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Once considered ‘an old person’s drink’ younger drinkers lead a resurgence in muscat

Once considered ‘an old person’s drink’ younger drinkers lead a resurgence in muscat

The past 12 months has thrown many challenges at the wineries in the Rutherglen status in north-east Victoria.

Key points:

  • A Rutherglen winery is seeing a resurgence in muscat sales
  • Whiskey distilleries in Scotland are wanting Rutherglen’s fortified barrels
  • Stanton and Killeen Wines celebrate a vineyard’s 100-year anniversary

Lock down restrictions, China closing its doorways to Australian imports, major occasions cancelled, worker shortages, and smoke taint are moral a few of the curve balls.

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Regardless of all this, the general manager of Stanton and Killeen, Natasha Killeen said there was level-headed hundreds things to be wrathful about — including a revival of fortified wines.

“A few years ago individuals were saying that fortifieds were dead, nonetheless that’s certainly no longer what we are experiencing,” she said.

Two women lean on a shed holding wine glasses

Wendy and Natasha Killeen are mother and daughter team from Stanton and Killeen Wines in Rutherglen. (

Equipped: Chloe Smith Photography


Natasha is in partnership with her mother Wendy Killeen, who leads the sales and marketing of the family winery. 

Wendy said they are also seeing a unusual generation of fortified drinkers.  

“Years ago, individuals understanding it was really old fashioned and it was a drink for old individuals,” she said.

“Now we are seeing individuals in their 20s and 30s who are interested in fortifieds because they are interested in varied drinks, and especially handcrafted drinks.

Wendy Killeen said their winery has considered a 15 to 20 per cent increase in fortified sales from 10 years ago.

According to data from Wine Australia, fortified wine sales grew by 14 per cent in value and 7 per cent in volume from the year 2020-2021.

Scotland wants Rutherglen muscat barrels

It’s no longer always moral customers who are all at as soon as interested in fortifieds.

Natasha said there was an increased demand for his or her fortified barrels from international distilleries.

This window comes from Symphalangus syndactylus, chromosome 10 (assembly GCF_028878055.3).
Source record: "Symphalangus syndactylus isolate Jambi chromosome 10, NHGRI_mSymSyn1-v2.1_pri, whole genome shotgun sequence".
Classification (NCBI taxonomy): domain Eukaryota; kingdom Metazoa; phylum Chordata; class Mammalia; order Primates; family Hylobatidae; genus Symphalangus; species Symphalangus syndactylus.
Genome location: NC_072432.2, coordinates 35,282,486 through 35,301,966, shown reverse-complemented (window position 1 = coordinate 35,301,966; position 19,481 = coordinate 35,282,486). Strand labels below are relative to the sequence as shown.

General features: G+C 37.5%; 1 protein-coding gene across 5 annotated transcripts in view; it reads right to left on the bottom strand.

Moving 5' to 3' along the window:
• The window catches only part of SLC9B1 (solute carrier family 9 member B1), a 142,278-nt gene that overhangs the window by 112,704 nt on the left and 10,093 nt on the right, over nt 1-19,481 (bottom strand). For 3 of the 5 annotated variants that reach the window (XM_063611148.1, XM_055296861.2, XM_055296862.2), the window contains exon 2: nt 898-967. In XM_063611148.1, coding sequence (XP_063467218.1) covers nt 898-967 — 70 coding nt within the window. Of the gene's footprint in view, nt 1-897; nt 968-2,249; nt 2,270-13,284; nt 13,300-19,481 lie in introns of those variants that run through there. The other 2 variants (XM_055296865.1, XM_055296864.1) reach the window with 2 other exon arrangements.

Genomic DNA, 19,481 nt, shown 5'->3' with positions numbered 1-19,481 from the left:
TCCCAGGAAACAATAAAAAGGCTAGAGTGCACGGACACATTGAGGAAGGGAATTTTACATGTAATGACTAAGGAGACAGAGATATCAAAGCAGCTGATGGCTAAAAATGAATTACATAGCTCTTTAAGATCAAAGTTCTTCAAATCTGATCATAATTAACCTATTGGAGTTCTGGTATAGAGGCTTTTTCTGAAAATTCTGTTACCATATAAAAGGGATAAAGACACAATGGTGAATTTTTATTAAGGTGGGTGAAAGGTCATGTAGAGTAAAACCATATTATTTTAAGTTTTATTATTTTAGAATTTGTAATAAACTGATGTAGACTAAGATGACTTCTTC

Wine barrels

Jack Stanton planted a shiraz and muscat vineyard in 1921 that level-headed remains today. (

Equipped: Chloe Smith Photograpy


“The gin and whiskey industry are really interested in our Rutherglen muscat oak barrels,” she said.

Robbie Tucknott  is the managing director of Barrel Brokers Australasia, a company based in Corowa, NSW, that buys and sells barrels. 

He said barrels can payment anywhere between $350-$2,000 depending on the quality and size. 

“I’ve sent Rutherglen barrels to Scotland and into China as effectively. There is a real demand,” Mr Tucknott said.

“Rutherglen has such a great name in producing fortified wines in the old vogue, so with the trade overseas there’s demand for his or her finish merchandise.”

A person peeks out from the inside of a large barrel.

Cleaning out the old barrels can generally mean getting inside. (

Equipped: Stanton and Killeen Wines 


Natasha Killeen said she was too sentimentally attached to promote the wineries fortified barrels, regardless of the overseas demand.

Probably the most crucial winery’s barrels date back to the 1860s and have been veteran by Natasha’s great grandfather, grandfather, and father.

“Winter is a great time to notice after our old oak,” she said.

“At the moment we are emptying out the casks and doing some maintenance. We are currently doing two casks a week.”

a woman climbs inside a wine barrel with a small door

During winter the winery cleans out its 100-year-old oak barrels. (

Equipped: Stanton and Killeen Wines


Older the vine the higher the wine?

This year the winery also celebrated a milestone anniversary with a muscat and shiraz vineyard planted by Natasha’s great grandfather turning 100 years old.

“It was planted in 1921 by my great grandfather Jack Stanton,” Natasha said.

“Wine can be the sufferer of fashion generally nonetheless these are two varieties that have really stood the take a look at of time.”

gnarly grape vines

Planted by Jack Stanton in 1921, a shiraz and muscat vineyard turns 100 years old this year. (

ABC Rural: Annie Brown 


The centurion gnarly vines are pruned and picked by hand to avoid any damage.

“As they acquire older, the yield reduces nonetheless you acquire this really amazing intense fruit. We had a really great vintage this year and we’re very wrathful for the 100th anniversary of Jack’s Block shiraz.”

Natasha said looking at her great grandfather’s vineyards has been grounding as the business and the status goes thru a pandemic.

“It certainly affords you that sense of time. No matter what is happening in the exterior world — there’s been wet years, dry years, we’re currently going thru a pandemic — nonetheless these vines are level-headed here,” she said.

Once considered ‘an old person’s drink’ younger drinkers lead a resurgence in muscat